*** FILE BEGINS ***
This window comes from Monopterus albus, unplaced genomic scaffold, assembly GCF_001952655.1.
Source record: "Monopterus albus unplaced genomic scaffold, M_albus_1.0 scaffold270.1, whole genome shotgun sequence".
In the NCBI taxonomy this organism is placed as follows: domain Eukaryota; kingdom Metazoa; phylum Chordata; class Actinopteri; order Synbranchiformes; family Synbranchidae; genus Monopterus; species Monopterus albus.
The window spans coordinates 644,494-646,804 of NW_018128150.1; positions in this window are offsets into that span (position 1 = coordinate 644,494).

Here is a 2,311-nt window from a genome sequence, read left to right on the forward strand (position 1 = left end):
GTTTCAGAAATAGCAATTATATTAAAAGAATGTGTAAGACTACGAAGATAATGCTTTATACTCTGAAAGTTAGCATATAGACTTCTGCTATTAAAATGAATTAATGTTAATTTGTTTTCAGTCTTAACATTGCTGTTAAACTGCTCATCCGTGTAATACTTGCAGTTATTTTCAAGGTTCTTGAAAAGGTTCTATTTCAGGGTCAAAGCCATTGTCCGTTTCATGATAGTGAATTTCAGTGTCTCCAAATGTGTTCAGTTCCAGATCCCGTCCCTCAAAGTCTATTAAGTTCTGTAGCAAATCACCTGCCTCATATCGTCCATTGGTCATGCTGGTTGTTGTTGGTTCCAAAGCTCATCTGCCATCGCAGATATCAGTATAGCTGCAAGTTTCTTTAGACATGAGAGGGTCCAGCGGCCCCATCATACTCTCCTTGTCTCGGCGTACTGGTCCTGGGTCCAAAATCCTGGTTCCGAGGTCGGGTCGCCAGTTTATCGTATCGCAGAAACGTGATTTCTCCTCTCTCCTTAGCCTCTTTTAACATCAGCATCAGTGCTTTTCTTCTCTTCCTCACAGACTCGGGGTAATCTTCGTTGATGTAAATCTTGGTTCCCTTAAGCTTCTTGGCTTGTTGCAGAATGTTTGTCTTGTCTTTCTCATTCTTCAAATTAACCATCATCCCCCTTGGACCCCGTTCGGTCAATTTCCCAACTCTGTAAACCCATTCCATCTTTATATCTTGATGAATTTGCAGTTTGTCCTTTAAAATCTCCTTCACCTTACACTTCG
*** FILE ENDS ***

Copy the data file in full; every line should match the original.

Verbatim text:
This window comes from Monopterus albus, unplaced genomic scaffold, assembly GCF_001952655.1.
Source record: "Monopterus albus unplaced genomic scaffold, M_albus_1.0 scaffold270.1, whole genome shotgun sequence".
In the NCBI taxonomy this organism is placed as follows: domain Eukaryota; kingdom Metazoa; phylum Chordata; class Actinopteri; order Synbranchiformes; family Synbranchidae; genus Monopterus; species Monopterus albus.
The window spans coordinates 644,494-646,804 of NW_018128150.1; positions in this window are offsets into that span (position 1 = coordinate 644,494).

Here is a 2,311-nt window from a genome sequence, read left to right on the forward strand (position 1 = left end):
GTTTCAGAAATAGCAATTATATTAAAAGAATGTGTAAGACTACGAAGATAATGCTTTATACTCTGAAAGTTAGCATATAGACTTCTGCTATTAAAATGAATTAATGTTAATTTGTTTTCAGTCTTAACATTGCTGTTAAACTGCTCATCCGTGTAATACTTGCAGTTATTTTCAAGGTTCTTGAAAAGGTTCTATTTCAGGGTCAAAGCCATTGTCCGTTTCATGATAGTGAATTTCAGTGTCTCCAAATGTGTTCAGTTCCAGATCCCGTCCCTCAAAGTCTATTAAGTTCTGTAGCAAATCACCTGCCTCATATCGTCCATTGGTCATGCTGGTTGTTGTTGGTTCCAAAGCTCATCTGCCATCGCAGATATCAGTATAGCTGCAAGTTTCTTTAGACATGAGAGGGTCCAGCGGCCCCATCATACTCTCCTTGTCTCGGCGTACTGGTCCTGGGTCCAAAATCCTGGTTCCGAGGTCGGGTCGCCAGTTTATCGTATCGCAGAAACGTGATTTCTCCTCTCTCCTTAGCCTCTTTTAACATCAGCATCAGTGCTTTTCTTCTCTTCCTCACAGACTCGGGGTAATCTTCGTTGATGTAAATCTTGGTTCCCTTAAGCTTCTTGGCTTGTTGCAGAATGTTTGTCTTGTCTTTCTCATTCTTCAAATTAACCATCATCCCCCTTGGACCCCGTTCGGTCAATTTCCCAACTCTGTAAACCCATTCCATCTTTATATCTTGATGAATTTGCAGTTTGTCCTTTAAAATCTCCTTCACCTTACACTTCG